Bhatia and colleagues have recently explored the association of early extubation after OLT with postoperative vasopressor use and acute kidney injury.22 They reported a shorter duration of vasopressor requirement (0 vs 2 days, respectively; P < .01) and less need for renal replacement therapy (3% vs 21.2%, respectively; P = .05) in patients who received fast-track extubation (defined as extubation within 4 hours after the end of surgery) compared with patients who received conventional treatment. Acute kidney injury and renal replacement therapy requirement after OLT are associated with increased mortality, liver graft failure, and development of chronic kidney disease.23 As such, Bhatia and colleagues have earned commendation for their exploration of the association of postoperative MV and outcomes beyond those purely associated with respiratory or primary graft complications.

Patient-centered outcomes with regard to fast-track policies, including those associated with ventilatory management, are worthy of further study. Scoring systems may be useful to identify suitable patients for fast-track programs and particularly for early extubation after OLT.1,24 Similarly, another proposed area of focus in pediatric patients is the identification of the risk factors for requirement of prolonged MV after OLT.25 Identification of these patients and the relevant underlying factors is crucial to facilitate successful mitigation of the risks associated with prolonged MV. Another worthy point of concern is the negative effect of extubation failure and the requirement for reintubation, which is a predictor of poor outcomes, including lower respiratory tract infection, increased ICU length of stay, and mortality.26-28 A notable single-center study has suggested a stronger association with the risk of death for requirement for reintubation versus duration of MV, although the details of this comparison are complex and warrant further study.29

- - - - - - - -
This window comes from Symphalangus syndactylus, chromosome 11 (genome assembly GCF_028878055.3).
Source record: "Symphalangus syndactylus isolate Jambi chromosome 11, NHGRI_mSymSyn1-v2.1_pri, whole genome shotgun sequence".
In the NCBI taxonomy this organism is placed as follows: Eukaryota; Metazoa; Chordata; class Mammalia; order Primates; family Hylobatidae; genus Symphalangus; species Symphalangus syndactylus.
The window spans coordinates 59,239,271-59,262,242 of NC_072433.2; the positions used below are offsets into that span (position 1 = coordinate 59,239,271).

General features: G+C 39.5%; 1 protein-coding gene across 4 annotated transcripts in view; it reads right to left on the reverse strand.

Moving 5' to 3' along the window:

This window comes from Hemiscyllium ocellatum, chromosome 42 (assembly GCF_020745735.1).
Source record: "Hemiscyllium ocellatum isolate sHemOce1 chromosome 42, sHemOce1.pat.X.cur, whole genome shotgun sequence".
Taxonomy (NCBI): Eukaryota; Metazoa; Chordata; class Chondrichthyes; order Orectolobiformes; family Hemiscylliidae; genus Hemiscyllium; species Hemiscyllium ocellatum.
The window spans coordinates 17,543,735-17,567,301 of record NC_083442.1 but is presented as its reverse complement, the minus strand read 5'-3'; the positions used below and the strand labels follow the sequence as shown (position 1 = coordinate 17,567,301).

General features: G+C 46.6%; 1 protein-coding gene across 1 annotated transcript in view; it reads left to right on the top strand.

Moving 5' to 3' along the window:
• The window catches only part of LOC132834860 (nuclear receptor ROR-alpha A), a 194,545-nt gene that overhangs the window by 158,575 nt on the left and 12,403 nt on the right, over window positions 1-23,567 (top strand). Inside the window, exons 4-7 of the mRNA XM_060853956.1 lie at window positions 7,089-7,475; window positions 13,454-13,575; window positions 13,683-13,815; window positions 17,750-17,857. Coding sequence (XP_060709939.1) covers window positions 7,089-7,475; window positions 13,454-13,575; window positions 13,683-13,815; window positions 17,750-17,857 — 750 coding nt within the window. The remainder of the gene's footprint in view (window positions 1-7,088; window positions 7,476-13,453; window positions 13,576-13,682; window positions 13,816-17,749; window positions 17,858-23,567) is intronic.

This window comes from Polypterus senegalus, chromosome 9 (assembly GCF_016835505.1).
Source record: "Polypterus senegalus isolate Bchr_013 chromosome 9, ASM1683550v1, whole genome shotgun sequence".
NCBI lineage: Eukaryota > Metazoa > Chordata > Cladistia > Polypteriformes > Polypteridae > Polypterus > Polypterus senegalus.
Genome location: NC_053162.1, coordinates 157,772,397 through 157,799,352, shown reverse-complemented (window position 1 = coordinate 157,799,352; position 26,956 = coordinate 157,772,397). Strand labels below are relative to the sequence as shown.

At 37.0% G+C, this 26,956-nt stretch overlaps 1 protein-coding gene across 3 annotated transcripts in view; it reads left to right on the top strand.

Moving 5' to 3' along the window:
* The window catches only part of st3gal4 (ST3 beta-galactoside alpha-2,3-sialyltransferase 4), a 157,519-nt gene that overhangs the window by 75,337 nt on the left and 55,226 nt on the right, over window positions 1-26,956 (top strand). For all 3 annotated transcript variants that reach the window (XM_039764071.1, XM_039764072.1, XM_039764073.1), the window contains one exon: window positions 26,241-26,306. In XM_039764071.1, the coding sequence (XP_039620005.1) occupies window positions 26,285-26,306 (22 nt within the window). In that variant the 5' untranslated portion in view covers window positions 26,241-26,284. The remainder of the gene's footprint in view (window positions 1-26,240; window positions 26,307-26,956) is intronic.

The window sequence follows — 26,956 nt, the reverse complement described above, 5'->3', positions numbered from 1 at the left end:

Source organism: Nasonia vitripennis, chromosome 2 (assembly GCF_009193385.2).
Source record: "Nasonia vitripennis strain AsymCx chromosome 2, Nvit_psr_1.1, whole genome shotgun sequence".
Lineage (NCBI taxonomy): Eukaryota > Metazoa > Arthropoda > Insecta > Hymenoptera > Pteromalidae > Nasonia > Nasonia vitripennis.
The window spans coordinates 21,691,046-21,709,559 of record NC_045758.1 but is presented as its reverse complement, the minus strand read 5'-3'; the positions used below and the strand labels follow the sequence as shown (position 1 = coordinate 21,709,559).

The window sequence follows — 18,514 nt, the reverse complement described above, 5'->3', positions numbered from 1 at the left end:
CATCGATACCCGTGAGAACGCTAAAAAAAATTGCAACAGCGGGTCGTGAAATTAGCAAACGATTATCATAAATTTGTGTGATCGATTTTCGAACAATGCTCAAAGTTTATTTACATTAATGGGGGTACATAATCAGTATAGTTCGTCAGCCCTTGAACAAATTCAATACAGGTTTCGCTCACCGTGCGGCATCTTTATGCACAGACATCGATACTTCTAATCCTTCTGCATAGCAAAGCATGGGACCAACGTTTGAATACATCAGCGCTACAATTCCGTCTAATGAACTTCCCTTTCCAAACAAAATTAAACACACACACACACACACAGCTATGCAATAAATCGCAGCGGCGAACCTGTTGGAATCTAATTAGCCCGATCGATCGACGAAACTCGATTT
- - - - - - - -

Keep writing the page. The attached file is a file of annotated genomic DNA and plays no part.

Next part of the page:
Within the context of a recent liver transplant, extubation failure represents a hazardous period for patient and graft. The subsequent hypoxemia can impede the oxygen delivery to the graft, which may be exacerbated by apnea during reintubation or by poor graft perfusion during any hemodynamic instability associated with induction of anesthesia. Furthermore, overzealous manual ventilation during an emergency reintubation may have a negative effect on graft perfusion.

There is marked variation in rates of reintubation in studies of fast-track extubation after OLT in adult patients. Rates of reintubation are as high as 15% for patients extubated within 8 hours of the end of surgery, similar to the typical expectation in the setting of a general ICU.5,30,31 Studies have reported a higher rate of required reintubation for patients extubated after 24 hours versus patients extubated within 24 hours, suggesting that reintubation requirements most often are associated with the original duration of MV and are a function of the complex postoperative factors that have mandated prolonged MV.3,4,13,32 Although less extensive than for broader population studies, the published data specific to the pediatric population suggest no increased rate of reintubation after early initial extubation.8,9 An optimal failure rate balances the potential gains of early liberation from MV versus the risks of doing so when, retrospectively at least, early extubation is not appropriate. Furthermore, an important goal is to establish a balance to benefit both the patient and the institution.33 A proposed optimal failure rate of 5% to 10% has been suggested to accommodate these varying concerns.26